Tuesday, 25 October 2011

Raven roam(ance)ing

Coming back from a meeting in Hamilton I found myself with a half hour spare at the exciting venue of Bellshill railway station, Strathclyde; after a few minutes looking around I was pondering how tough inland birding can be, semi-industrial and unremarkable landscape as far as the eye could see - yet we know even scarcities like YBW are not infrequently picked up inland, they're out there but a needle in a haystack to say the least. No, no chance of spotting anything of even remote interest right here, I thought.

No sooner, but I picked up two apparently large birds approaching from the south, almost glued together; no bins and hard to judge distance but by flapping action clearly something "big"; as they came close thoughts of raptors or herons vanished as I could see they were clearly a pair of Raven, albeit too high to really discern the wing and tail shapes. Over the next 20 minutes they were in view continuously, until the tiniest of specks that I could barely discern, a good few miles north. Throughout, they flew in formation, circling, occasionally changing direction to do a figure of eight, never more than a couple of metres apart and most of the time nearly touching. No true aerobatics, but it was quite apparent these two were close, seemingly enjoying the tightly synchronised flying.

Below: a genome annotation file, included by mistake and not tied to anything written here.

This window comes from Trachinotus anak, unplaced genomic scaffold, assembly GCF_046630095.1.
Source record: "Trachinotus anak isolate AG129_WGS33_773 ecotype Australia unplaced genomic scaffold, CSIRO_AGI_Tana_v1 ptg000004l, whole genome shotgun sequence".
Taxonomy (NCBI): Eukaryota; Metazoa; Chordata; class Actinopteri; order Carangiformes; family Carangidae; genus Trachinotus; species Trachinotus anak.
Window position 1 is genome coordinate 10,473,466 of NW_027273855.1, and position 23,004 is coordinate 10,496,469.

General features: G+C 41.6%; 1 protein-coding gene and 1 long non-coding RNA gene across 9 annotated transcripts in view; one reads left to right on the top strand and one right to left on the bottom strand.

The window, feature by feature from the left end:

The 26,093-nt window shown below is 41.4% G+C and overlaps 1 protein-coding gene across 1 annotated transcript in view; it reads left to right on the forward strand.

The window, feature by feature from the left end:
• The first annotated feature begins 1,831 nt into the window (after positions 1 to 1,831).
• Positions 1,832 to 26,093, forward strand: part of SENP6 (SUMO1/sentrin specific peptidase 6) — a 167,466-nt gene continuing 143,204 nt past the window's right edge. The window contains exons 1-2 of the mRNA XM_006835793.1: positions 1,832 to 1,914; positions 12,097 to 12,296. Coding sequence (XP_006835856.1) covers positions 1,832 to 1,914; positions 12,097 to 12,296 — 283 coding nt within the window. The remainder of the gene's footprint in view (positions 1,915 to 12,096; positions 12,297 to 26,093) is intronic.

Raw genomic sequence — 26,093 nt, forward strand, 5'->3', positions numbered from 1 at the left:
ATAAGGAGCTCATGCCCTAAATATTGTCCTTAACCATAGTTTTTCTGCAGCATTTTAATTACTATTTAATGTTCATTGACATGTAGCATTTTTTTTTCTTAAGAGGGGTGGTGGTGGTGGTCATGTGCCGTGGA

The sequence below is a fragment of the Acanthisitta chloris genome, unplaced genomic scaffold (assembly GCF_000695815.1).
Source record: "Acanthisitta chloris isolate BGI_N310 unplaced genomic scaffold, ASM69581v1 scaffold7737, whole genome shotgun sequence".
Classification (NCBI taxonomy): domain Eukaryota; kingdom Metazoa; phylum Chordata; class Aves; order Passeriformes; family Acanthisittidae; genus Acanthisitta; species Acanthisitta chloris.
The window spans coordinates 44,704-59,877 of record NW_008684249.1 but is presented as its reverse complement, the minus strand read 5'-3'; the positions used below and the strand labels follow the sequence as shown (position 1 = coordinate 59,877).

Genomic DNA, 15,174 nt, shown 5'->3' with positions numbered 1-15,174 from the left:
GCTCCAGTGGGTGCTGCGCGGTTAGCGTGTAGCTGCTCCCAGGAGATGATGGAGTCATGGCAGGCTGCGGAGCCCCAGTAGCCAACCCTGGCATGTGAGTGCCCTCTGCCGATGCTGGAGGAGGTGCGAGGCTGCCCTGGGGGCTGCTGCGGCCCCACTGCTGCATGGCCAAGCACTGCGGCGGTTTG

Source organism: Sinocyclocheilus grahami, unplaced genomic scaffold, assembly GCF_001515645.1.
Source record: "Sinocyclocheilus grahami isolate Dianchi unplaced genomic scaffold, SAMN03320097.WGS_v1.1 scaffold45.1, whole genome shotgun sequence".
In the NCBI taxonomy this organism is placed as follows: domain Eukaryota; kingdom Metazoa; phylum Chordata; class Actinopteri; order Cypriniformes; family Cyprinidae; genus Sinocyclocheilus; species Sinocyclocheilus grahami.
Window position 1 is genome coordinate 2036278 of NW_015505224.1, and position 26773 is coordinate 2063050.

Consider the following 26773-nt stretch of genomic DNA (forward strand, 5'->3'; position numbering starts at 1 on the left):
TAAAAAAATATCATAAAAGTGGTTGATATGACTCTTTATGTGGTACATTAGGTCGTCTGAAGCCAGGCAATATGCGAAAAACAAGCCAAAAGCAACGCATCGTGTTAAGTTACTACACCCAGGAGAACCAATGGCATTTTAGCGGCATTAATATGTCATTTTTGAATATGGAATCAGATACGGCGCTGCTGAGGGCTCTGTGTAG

Turning to the trusty BWP, where so many fascinating insights can be found under the various headings on things like social behaviour (many clearly derived from a lifetime's study by the cited author), I noted the following relevant comments:

"Monogamous. Almost certainly pairs for life (e.g. Heinrich 1990) ... Pairs remain together throughout year and occupy same territory year after year (e.g. Harlow 1922). Members of pair readily recognize each other individually and transmit modified vocal information directed only at mate, even over long distances (Gwinner 1964). ... Behaviour interpreted as play often reported. Studies on semi-captive birds reveal much more complex play repertoire than reported for any other bird (Gwinner 1966), including hanging upside-down, and sliding down sloping surfaces. Play sequences prone to great individual variation and group-specific play combinations arise by mutual imitation."

Another valuable reference, the BTO bird facts, tells us the max recorded age of a wild bird was 17 years. Another source states 25 years for a captive bird. Wonder how long those two I saw today have been together?

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